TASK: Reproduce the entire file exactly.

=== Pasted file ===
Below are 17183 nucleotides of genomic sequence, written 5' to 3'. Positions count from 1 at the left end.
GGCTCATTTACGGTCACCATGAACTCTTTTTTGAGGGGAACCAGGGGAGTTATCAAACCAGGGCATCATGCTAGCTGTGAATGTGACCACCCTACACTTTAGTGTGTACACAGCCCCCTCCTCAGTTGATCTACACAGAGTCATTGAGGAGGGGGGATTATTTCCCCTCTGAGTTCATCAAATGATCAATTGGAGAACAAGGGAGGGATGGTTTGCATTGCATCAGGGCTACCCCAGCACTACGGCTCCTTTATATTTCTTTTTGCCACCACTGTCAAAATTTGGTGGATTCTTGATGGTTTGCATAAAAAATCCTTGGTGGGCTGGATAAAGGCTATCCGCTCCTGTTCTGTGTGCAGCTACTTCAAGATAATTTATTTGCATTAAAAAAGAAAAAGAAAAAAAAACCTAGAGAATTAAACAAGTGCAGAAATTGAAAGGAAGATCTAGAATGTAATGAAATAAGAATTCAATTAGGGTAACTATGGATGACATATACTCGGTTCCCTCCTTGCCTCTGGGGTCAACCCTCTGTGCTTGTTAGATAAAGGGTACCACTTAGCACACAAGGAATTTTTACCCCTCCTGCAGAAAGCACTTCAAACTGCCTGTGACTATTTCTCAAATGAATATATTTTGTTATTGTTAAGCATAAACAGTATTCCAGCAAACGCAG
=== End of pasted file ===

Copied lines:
Below are 17183 nucleotides of genomic sequence, written 5' to 3'. Positions count from 1 at the left end.
GGCTCATTTACGGTCACCATGAACTCTTTTTTGAGGGGAACCAGGGGAGTTATCAAACCAGGGCATCATGCTAGCTGTGAATGTGACCACCCTACACTTTAGTGTGTACACAGCCCCCTCCTCAGTTGATCTACACAGAGTCATTGAGGAGGGGGGATTATTTCCCCTCTGAGTTCATCAAATGATCAATTGGAGAACAAGGGAGGGATGGTTTGCATTGCATCAGGGCTACCCCAGCACTACGGCTCCTTTATATTTCTTTTTGCCACCACTGTCAAAATTTGGTGGATTCTTGATGGTTTGCATAAAAAATCCTTGGTGGGCTGGATAAAGGCTATCCGCTCCTGTTCTGTGTGCAGCTACTTCAAGATAATTTATTTGCATTAAAAAAGAAAAAGAAAAAAAAACCTAGAGAATTAAACAAGTGCAGAAATTGAAAGGAAGATCTAGAATGTAATGAAATAAGAATTCAATTAGGGTAACTATGGATGACATATACTCGGTTCCCTCCTTGCCTCTGGGGTCAACCCTCTGTGCTTGTTAGATAAAGGGTACCACTTAGCACACAAGGAATTTTTACCCCTCCTGCAGAAAGCACTTCAAACTGCCTGTGACTATTTCTCAAATGAATATATTTTGTTATTGTTAAGCATAAACAGTATTCCAGCAAACGCAG